In 1969, organizers probably stirred up excitement for the inaugural Nativity Catholic School Novemberfest with old school posters emblazoned with bold red letters — all caps.
Today, praise for the annual event comes on Facebook, no less enthusiastic.
Excellent festival … Great food and entertainment … Well organized … Lots of fun and fellowship … Safe and secure … Awesome people.
Nearly a half-century later, Brandon's most popular annual event still draws accolades from folks of all ages.
R. J. Brauneker, who's attended the event every year for more than four decades, cherishes the reunion-like atmosphere that brings together generations of family members, former classmates, and acquaintances who seldom see one another.
It also ranks at the very top of his list of most enjoyable activities, so much so he has voluntarily opted to serve for 11 consecutive years as director of the five-day event. Brauneker and a team of volunteers help transform the southeast corner of State Road 60 and Bryan Road into a big-tent food and fair extravaganza.
The festival, which features free admission and free parking, is filled with midway rides, games and music, plus a host of freshly prepared and ethnically diverse fare including American, Cuban, Indian, Polish, Mexican specialties and more.
All proceeds benefit Nativity's school and youth ministry programs.
It's a big undertaking, Brauneker said, especially considering the event has grown to attract more than 100,000 people every year.
But, it's one he thrives on with the help of what he calls "a great team" of people who are also dedicated to making it what the church deems as the area's third largest annual event behind the Florida State Fair and the Strawberry Festival.
"I think the biggest thrill for me is watching the kids, especially the smiles on the faces of kids that are there for the first time," Brauneker said.
With that said, he's particularly excited about the festival's new Youth Ministry Night from 7 to 9 p.m. on Wednesday (Nov. 15). It's the brainchild of longtime church member and its part-time strategic planning coordinator Laura Bray, who enlisted the help of Spirit FM 90.5 radio morning show host Abby Brundage, a fellow Nativity church parishioner, and her fiancé Davis Watts, the station's music director and announcer.
The couple came up with the idea of hosting a Family Feud television show-type game, pitting kids from Nativity and other area churches' youth group members against their respective youth ministers.
"We love playing games on the air so we thought this would be fun," said Brundage, who noted winners will receive Spirit FM gift packages.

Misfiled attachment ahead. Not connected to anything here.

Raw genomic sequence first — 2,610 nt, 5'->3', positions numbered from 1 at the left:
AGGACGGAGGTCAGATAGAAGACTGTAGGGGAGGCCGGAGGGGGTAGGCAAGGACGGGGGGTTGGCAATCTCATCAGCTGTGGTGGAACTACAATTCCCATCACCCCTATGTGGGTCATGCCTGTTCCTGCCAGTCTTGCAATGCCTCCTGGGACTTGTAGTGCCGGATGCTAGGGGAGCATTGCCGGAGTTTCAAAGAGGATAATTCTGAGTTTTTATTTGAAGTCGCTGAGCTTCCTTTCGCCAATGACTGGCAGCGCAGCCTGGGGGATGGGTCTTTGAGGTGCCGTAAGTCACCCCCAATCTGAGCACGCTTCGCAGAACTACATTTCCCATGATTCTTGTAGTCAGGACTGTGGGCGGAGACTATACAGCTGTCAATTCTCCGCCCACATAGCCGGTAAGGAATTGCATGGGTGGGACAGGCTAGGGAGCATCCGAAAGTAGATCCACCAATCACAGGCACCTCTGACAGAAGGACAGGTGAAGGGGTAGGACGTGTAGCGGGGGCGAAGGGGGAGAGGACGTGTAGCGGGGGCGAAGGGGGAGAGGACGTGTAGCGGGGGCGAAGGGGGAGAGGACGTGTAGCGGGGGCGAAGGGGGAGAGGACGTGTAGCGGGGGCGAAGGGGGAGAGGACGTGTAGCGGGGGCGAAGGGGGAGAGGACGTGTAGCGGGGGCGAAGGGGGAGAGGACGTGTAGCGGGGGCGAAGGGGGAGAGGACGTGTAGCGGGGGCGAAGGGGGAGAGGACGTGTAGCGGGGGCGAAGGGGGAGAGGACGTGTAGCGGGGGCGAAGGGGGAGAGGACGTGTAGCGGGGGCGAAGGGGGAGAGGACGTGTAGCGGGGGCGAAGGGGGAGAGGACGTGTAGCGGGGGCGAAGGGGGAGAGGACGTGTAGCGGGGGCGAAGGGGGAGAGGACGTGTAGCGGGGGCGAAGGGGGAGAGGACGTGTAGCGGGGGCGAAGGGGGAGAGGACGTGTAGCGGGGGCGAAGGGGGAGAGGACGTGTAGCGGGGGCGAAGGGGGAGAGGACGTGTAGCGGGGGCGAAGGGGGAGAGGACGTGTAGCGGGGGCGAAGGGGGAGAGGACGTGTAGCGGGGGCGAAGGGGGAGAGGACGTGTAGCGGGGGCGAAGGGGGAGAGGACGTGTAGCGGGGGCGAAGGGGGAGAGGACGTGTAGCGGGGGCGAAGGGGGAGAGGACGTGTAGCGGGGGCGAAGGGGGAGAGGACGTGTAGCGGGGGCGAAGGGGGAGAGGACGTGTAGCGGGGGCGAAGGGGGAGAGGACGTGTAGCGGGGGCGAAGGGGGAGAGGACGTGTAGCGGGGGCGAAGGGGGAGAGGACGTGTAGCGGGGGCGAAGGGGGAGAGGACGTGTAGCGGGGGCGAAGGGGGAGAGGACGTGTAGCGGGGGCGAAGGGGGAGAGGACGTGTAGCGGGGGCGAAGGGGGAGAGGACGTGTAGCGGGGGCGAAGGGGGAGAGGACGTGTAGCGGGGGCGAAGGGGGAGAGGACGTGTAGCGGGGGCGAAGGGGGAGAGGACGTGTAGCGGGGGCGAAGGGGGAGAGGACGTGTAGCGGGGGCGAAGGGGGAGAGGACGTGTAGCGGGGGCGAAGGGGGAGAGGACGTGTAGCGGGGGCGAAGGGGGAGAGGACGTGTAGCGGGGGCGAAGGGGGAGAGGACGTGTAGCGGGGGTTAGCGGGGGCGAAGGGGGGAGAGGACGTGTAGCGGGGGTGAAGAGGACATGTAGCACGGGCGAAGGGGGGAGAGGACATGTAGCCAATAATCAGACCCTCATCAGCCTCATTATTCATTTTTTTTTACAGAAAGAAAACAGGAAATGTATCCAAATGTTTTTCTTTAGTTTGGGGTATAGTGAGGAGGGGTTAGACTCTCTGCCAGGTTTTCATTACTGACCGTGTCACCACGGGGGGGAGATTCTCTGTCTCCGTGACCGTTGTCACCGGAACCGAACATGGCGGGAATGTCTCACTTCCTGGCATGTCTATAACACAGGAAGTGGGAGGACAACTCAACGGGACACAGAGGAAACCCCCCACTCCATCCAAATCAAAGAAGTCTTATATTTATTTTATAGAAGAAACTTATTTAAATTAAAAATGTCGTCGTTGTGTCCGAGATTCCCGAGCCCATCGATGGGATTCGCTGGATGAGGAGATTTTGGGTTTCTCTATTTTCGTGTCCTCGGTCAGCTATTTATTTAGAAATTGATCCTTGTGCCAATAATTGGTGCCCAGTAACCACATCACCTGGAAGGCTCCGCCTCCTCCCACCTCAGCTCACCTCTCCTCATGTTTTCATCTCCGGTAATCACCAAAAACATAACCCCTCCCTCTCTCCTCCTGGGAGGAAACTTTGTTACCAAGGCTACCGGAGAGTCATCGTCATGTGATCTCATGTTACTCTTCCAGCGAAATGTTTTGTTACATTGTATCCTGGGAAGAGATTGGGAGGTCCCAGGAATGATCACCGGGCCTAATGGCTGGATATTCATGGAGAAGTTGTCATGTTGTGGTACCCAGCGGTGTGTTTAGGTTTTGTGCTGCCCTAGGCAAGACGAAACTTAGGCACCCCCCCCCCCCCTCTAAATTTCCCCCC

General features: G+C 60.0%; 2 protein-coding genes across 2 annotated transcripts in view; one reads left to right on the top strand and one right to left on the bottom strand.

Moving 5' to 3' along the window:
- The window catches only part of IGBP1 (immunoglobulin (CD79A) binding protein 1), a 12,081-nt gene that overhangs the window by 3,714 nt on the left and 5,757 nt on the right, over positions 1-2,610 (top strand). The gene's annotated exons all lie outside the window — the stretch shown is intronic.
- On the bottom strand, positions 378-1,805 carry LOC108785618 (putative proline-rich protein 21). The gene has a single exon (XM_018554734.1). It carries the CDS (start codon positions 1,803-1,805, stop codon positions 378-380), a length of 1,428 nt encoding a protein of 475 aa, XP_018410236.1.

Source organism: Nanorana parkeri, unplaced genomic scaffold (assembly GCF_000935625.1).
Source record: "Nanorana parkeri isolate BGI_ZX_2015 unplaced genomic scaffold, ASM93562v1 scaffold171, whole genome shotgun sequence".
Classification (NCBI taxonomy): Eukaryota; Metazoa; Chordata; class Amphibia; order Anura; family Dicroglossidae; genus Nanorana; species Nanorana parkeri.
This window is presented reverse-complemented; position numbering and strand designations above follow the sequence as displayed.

Watts, a former youth minister, said they are pitching the event on the station and reaching out to youth ministers throughout the greater Brandon community.
"Wednesday night is when a lot of youth groups meet so we're hoping they'll come and be part of it," Watts said.
The Youth Ministry Night will also include a $5 bargain meal of pizza, chips and a soft drink; performances by Nativity's youth praise and worship band, plus Spanish and Filipino musical ensembles from the church.
"I would love this to be the beginning of a tradition at Novemberfest," Bray said.
Other area musicians who hope to fire up the crowd at the festival are the Soul Circus Cowboys, a southern rock band led by Nativity Catholic School alumnus Billy McKnight, who will be on stage under the tent from 8 p.m. to midnight on Friday (Nov. 17); and Daniel Sprouse, a Plant City native who'll perform from 8:30 to 11:30 p.m. on Saturday (Nov. 18).
In early August Novemberfest Operations Manager Greg Harrell, who's held that voluntary position for eight years, began contacting and contracting with vendors who supply a large portion of the event's equipment needs.
That includes some 40 port-a-potties that will be positioned throughout the site.
"Then about 20 days in advance of the festival we start to get everything set up, working from 5 to 9 p.m. on the weekdays and Saturdays from 9 to 5," said
Harrell specifically noted that part of their work consists of painstakingly laying out some five-miles-worth of electrical cables to the food tent, the ride and games areas, plus various out sites on the church grounds.
"Safety first is what we stress to all our volunteers. If something doesn't look right, we tell them to let us know and we'll take care of it," he said.
Harrell, who also noted it takes four or five days to remove all the equipment off the campus following the event, said he began volunteering at the festival 15 years ago when his children were students at the school.
"I enjoy the camaraderie – it's a feeling that affects everybody," he said.
Contact Joyce McKenzie at email@example.com.
IF YOU GO
The Nativity Catholic School Novemberfest is open from 4 to 10 p.m. on Wednesday and Thursday (Nov. 15 and 16), 4 p.m. to midnight on Friday (Nov. 17), 11 a.m. to midnight on Saturday (Nov. 18) and noon to 8 p.m. on Sunday (Nov. 19). Thursday is Law Enforcement and First Responders Appreciation Day, and Sunday is Military Appreciation and Nativity Homecoming Day. In their honor those attendees may purchase all-day unlimited-ride armbands for $17, whereas the individual armband price for the general public is $23. Ride tickets are priced at $1 each or 22 tickets for $20. Food tickets are .50 cents. For more information, call (813) 681-4608 and to obtain armbands and tickets in advance visit nativitycatholicchurch.org/novemberfest."